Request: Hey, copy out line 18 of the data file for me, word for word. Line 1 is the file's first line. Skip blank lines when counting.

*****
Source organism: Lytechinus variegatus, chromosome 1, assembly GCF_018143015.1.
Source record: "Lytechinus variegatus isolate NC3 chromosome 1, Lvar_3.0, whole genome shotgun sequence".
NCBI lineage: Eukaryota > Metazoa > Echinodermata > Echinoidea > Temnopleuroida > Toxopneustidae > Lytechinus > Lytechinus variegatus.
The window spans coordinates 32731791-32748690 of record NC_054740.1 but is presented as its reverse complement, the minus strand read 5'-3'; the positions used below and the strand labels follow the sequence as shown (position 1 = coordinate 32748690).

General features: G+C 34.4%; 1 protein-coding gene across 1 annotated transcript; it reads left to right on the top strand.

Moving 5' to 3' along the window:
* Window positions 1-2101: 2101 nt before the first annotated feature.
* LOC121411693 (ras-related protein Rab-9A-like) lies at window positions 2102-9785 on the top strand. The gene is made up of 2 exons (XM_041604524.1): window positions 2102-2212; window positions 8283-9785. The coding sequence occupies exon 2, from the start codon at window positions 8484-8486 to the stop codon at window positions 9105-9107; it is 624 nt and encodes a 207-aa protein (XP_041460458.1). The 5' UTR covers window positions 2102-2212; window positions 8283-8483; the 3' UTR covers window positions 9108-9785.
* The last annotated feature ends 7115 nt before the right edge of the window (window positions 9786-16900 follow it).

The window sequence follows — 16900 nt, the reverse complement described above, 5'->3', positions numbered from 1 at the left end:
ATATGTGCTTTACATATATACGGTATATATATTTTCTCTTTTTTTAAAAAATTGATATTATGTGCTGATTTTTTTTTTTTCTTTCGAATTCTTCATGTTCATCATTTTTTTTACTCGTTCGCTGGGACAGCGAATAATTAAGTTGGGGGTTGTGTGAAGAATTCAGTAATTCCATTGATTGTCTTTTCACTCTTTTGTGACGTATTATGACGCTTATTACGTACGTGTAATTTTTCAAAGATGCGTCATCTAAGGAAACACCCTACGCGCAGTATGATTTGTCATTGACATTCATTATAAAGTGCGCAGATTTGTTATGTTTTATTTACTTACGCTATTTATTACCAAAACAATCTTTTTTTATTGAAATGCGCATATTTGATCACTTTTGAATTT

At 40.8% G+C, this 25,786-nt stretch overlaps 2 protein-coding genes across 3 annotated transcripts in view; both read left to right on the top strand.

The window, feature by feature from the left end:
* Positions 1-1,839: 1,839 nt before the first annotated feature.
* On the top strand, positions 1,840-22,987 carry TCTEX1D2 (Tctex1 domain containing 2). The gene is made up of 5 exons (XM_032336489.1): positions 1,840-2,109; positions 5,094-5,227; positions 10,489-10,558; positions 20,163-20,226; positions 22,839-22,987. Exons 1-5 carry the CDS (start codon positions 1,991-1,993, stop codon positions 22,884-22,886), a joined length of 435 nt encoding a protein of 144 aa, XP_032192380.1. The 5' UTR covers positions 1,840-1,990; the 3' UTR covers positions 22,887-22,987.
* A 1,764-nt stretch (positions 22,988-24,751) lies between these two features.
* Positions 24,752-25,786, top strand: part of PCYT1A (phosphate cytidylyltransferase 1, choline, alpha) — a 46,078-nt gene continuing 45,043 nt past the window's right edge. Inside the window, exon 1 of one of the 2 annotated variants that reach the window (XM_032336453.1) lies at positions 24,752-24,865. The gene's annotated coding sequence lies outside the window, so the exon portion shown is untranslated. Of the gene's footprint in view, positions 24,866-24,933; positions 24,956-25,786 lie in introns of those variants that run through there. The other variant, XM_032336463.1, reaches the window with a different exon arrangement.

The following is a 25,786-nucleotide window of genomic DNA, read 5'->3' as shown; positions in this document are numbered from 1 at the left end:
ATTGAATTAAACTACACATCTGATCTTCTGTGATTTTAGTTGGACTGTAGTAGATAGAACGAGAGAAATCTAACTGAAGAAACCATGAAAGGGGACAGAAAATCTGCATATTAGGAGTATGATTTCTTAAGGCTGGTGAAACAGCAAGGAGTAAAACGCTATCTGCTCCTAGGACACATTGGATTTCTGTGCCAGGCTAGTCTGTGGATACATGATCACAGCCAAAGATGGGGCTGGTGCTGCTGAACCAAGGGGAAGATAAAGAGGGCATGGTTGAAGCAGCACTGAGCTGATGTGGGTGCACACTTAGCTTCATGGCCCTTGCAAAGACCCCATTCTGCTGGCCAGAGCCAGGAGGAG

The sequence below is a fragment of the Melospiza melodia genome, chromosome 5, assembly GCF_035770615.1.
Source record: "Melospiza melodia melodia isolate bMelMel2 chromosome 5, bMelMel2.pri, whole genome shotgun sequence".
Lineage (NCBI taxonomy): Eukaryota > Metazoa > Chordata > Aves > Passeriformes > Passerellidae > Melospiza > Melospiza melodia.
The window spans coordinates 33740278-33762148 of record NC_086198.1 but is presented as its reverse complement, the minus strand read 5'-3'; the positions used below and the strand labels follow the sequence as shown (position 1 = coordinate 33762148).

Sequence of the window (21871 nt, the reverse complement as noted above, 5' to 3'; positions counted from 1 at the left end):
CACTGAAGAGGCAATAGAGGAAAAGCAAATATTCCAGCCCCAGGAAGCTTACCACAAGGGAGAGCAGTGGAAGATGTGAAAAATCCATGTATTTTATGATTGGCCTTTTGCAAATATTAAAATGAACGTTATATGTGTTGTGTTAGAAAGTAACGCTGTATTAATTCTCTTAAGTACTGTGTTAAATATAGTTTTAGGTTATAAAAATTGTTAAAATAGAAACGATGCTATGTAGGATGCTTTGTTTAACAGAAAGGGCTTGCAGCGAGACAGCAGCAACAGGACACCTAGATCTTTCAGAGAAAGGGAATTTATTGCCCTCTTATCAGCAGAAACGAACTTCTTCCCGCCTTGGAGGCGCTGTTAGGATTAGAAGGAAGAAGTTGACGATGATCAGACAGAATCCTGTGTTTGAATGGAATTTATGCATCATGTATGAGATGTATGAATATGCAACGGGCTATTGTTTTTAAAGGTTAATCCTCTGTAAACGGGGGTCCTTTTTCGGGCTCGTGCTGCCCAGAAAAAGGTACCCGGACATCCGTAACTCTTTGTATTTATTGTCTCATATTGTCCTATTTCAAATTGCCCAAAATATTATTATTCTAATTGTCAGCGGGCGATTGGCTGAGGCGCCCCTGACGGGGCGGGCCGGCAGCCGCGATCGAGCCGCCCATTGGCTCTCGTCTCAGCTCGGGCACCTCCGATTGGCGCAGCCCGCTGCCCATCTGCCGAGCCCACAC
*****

The following is a 25,786-nucleotide window of genomic DNA, read 5'->3' as shown; positions in this document are numbered from 1 at the left end: